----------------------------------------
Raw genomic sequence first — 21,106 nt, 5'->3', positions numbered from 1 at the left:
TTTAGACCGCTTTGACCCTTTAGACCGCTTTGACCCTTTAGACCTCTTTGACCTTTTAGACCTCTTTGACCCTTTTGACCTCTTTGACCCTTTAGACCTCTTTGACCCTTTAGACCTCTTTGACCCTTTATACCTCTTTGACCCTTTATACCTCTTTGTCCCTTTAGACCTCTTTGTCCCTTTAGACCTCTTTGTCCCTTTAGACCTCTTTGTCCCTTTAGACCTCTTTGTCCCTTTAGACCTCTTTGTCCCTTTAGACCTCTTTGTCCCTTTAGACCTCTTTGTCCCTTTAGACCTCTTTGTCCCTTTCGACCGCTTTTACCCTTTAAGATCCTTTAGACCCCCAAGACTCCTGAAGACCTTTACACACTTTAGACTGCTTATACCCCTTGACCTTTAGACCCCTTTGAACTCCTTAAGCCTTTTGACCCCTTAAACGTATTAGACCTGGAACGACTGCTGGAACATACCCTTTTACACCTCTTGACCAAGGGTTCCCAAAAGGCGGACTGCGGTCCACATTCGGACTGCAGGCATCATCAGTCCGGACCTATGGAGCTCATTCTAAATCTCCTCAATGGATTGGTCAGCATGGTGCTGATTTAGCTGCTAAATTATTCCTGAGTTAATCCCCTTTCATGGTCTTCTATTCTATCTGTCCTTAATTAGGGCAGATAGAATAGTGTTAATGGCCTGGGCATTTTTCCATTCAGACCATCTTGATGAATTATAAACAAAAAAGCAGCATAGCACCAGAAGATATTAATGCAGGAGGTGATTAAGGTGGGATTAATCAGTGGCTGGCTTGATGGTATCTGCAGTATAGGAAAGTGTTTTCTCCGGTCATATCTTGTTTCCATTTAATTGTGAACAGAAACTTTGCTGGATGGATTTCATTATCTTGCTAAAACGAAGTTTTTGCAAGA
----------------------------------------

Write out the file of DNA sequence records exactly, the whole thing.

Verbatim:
Raw genomic sequence first — 21,106 nt, 5'->3', positions numbered from 1 at the left:
TTTAGACCGCTTTGACCCTTTAGACCGCTTTGACCCTTTAGACCTCTTTGACCTTTTAGACCTCTTTGACCCTTTTGACCTCTTTGACCCTTTAGACCTCTTTGACCCTTTAGACCTCTTTGACCCTTTATACCTCTTTGACCCTTTATACCTCTTTGTCCCTTTAGACCTCTTTGTCCCTTTAGACCTCTTTGTCCCTTTAGACCTCTTTGTCCCTTTAGACCTCTTTGTCCCTTTAGACCTCTTTGTCCCTTTAGACCTCTTTGTCCCTTTAGACCTCTTTGTCCCTTTAGACCTCTTTGTCCCTTTCGACCGCTTTTACCCTTTAAGATCCTTTAGACCCCCAAGACTCCTGAAGACCTTTACACACTTTAGACTGCTTATACCCCTTGACCTTTAGACCCCTTTGAACTCCTTAAGCCTTTTGACCCCTTAAACGTATTAGACCTGGAACGACTGCTGGAACATACCCTTTTACACCTCTTGACCAAGGGTTCCCAAAAGGCGGACTGCGGTCCACATTCGGACTGCAGGCATCATCAGTCCGGACCTATGGAGCTCATTCTAAATCTCCTCAATGGATTGGTCAGCATGGTGCTGATTTAGCTGCTAAATTATTCCTGAGTTAATCCCCTTTCATGGTCTTCTATTCTATCTGTCCTTAATTAGGGCAGATAGAATAGTGTTAATGGCCTGGGCATTTTTCCATTCAGACCATCTTGATGAATTATAAACAAAAAAGCAGCATAGCACCAGAAGATATTAATGCAGGAGGTGATTAAGGTGGGATTAATCAGTGGCTGGCTTGATGGTATCTGCAGTATAGGAAAGTGTTTTCTCCGGTCATATCTTGTTTCCATTTAATTGTGAACAGAAACTTTGCTGGATGGATTTCATTATCTTGCTAAAACGAAGTTTTTGCAAGA